Preimplantation genetic diagnosis: Which patients to test and other controversies

September 1, 2009

Among the clinical issues to consider: Should PGD aneuploidy testing be offered to women of advanced maternal age?

Preimplantation genetic diagnosis (PGD) is a major advance, one that has given us the ability to diagnose a genetic disorder before implantation at 6 days postconception. For more than a decade, it's been an important addition to prenatal genetic diagnosis.1,2 Assisted reproductive technology (ART) is required, most commonly in vitro fertilization (IVF), followed by removing and analyzing a single blastomere at the eight-cell stage (3 days). Embryos subsequently classified as unaffected by genetic defects are transferred, and affected embryos are not. Analysis of polar bodies can usually accomplish the same goal. Because ART is required and the process is expensive and stressful, some indications are controversial, and guidelines are not always consistent or followed.3,4 My goal here is to explain the current indications for PGD, addressing these controversies.

Avoiding clinical termination of affected pregnancies

Of all the couples in the United States undergoing traditional prenatal genetic diagnosis, only half are prepared to terminate a pregnancy if their fetus is deemed abnormal. So on the one hand, many couples wish to be reassured that their fetus is normal, but on the other, they are not prepared to terminate an affected clinical pregnancy. Only PGD allows these couples the option of avoiding an abnormal child. PGD to avoid clinical termination has been a common attraction since the procedure was introduced in the 1990s; almost half of European couples undergoing PGD cite this as a reason.5 Even couples who have no religious objections to termination find traditional prenatal diagnosis daunting when termination becomes necessary in more than one pregnancy. In couples at risk for autosomal recessive disorders (e.g., cystic fibrosis), it's not rare to have consecutive fetuses affected (1/4 × 1/4 = 1/16).

When pregnancy involves a prospective parent at risk for an adult-onset autosomal dominant disorder, PGD is the only pragmatic approach. This at-risk parent may be clinically normal but have a mutant gene not yet clinically manifested. Typically, the parent's at-risk status came to light because one of the prospective parents has a mother or father with such a disorder. If a patient's parent has the autosomal dominant disorder Huntington disease, for example, the risk for any given fetus is 1 in 4 (1 in 2 that the prospective parent is affected times 1 in 2 that, if so affected, the mutant gene will be transmitted).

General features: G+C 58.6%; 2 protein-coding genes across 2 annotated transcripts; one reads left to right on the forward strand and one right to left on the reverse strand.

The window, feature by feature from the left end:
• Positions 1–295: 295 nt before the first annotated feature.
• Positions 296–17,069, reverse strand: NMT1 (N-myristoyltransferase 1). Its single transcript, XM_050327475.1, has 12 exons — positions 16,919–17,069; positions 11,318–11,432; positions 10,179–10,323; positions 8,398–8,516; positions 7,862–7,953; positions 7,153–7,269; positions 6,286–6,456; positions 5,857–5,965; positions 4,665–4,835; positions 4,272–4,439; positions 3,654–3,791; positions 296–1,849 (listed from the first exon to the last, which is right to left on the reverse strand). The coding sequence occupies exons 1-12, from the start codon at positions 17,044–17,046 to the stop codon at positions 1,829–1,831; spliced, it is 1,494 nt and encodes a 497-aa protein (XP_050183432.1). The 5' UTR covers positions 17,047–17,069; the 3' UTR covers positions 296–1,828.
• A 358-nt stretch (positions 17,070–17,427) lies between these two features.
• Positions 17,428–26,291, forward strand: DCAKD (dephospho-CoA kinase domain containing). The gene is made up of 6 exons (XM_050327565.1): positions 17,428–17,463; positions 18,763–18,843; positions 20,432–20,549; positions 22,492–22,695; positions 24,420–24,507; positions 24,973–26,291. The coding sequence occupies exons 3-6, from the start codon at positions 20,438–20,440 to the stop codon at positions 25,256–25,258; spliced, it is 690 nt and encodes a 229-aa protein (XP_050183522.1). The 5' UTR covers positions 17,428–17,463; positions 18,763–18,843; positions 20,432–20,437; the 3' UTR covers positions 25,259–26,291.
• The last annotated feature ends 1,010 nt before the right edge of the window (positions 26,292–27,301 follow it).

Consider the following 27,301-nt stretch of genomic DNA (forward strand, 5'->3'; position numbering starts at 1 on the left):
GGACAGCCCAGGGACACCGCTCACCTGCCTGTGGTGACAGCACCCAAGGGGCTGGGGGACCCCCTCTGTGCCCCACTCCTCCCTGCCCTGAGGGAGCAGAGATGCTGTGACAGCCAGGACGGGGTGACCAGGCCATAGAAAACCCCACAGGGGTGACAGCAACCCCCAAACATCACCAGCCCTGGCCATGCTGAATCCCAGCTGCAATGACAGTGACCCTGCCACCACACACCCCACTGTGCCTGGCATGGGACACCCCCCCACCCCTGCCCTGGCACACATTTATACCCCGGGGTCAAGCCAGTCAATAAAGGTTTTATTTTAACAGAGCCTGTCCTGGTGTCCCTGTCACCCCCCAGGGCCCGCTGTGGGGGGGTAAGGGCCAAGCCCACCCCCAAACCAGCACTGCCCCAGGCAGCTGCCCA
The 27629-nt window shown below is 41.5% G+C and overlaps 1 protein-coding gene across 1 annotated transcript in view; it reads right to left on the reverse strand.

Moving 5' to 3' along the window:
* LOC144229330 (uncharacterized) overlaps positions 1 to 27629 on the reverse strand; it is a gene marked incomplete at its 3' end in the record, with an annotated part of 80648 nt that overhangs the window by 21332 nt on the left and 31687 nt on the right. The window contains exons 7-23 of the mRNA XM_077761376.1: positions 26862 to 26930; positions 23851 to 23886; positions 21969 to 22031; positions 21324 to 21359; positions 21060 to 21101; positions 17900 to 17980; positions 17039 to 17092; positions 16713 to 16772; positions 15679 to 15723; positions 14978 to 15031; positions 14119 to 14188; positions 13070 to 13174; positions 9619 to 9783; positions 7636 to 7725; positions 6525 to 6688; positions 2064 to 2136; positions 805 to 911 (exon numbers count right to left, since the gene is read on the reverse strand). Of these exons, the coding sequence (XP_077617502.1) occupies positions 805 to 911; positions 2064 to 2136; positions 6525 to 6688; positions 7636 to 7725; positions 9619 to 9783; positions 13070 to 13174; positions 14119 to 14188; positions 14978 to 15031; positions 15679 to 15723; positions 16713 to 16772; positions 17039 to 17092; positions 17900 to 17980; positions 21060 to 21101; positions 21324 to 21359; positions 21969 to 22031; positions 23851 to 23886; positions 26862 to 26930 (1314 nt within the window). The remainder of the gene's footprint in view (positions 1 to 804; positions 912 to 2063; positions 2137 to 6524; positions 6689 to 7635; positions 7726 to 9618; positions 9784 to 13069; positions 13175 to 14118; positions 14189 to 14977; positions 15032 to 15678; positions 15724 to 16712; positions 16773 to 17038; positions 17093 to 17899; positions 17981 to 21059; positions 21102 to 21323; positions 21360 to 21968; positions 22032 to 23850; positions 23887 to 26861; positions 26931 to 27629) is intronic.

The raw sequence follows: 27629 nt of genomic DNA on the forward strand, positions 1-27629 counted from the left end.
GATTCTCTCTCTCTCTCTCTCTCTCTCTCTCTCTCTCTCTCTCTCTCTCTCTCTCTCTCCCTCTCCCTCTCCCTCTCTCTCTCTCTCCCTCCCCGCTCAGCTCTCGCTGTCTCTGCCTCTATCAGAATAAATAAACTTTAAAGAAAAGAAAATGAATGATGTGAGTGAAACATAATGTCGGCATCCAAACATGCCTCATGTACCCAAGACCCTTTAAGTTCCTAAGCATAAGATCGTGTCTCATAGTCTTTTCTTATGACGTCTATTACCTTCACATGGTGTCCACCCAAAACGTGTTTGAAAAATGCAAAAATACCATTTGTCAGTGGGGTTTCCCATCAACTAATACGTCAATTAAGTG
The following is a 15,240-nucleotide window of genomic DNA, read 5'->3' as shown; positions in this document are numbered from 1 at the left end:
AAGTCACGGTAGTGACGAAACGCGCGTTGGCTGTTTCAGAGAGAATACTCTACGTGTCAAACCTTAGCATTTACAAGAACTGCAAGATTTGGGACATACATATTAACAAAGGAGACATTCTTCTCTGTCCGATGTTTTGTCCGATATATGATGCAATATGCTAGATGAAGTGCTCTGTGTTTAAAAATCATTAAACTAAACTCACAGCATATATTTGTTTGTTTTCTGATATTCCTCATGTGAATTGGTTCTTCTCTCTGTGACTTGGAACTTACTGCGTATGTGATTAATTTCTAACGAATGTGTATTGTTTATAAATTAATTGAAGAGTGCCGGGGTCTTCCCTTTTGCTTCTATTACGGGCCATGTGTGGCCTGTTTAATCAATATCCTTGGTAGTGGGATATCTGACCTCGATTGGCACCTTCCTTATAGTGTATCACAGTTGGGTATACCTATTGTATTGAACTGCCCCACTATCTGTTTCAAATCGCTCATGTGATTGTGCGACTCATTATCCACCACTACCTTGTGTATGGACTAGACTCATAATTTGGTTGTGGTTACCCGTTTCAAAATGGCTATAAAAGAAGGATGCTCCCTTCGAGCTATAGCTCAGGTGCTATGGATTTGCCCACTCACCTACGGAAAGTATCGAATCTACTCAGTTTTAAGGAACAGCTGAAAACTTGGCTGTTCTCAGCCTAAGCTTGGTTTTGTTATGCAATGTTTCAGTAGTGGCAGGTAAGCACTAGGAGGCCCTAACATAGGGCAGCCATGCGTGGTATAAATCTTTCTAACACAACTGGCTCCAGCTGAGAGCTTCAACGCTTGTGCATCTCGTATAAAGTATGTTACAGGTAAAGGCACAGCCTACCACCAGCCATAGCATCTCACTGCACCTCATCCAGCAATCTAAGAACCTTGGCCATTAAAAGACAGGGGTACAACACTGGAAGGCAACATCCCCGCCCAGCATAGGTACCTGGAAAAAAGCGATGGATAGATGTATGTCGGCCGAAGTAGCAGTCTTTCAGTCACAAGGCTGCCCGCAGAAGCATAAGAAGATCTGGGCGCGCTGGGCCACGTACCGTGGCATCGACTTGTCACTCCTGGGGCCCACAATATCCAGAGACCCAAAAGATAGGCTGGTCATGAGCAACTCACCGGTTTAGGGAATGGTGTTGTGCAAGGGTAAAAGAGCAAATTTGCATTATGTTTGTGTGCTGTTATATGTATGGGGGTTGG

The at-risk parent may not wish to learn of his/her genotype, but may still want to avoid transmitting the mutant gene to the couple's offspring. Through PGD, the at-risk adult can do so, remaining unaware of his or her own status. The strategy requires screening all embryos, transferring only those unaffected, and never disclosing information on any individual embryo. The scenario must be repeated in subsequent cycles, even if tests reveal the at-risk parent to be unaffected. Otherwise, at-risk patients would readily deduce their genotype.

Transfer of HLA-compatible embryos

Another unique capability of PGD involves identifying HLA-compatible embryos for transfer. Suppose a couple desiring a pregnancy has had a child with a lethal autosomal recessive disorder characterized by bone marrow failure. If stem cell transplantation could repopulate the child's bone marrow with genetically normal precursors, the affected sibling would be able to survive. Stem cell transplantation is highly successful if HLA-compatibility exists between donor and recipient, but considerably less successful when it does not.

A sibling is the most likely source for HLA-compatible stem cells-including cells from a newborn sibling's umbilical cord blood. Although amniocentesis or chorionic villus sampling can identify HLA- compatible fetuses, only 1 of 4 fetuses are HLA compatible. The prospective fetuses will usually also be at risk for the autosomal recessive disorder causing the sibling's bone marrow failure; but 3 of 4 fetuses would be normal. What's more, the overall likelihood of a genetically normal HLA-compatible fetus is only 3 in 16 (i.e., a 1 in 4 likelihood of HLA-compatibility multiplied by a 3 in 4 likelihood of being unaffected). Only PGD provides a practical method for yielding an unaffected and HLA-compatible embryo. The most common indications are β-thalassemia, Fanconi anemia, Wiskott-Alderich syndrome, and acute leukemia.6 Aneuploidy can be determined on the same embryos.7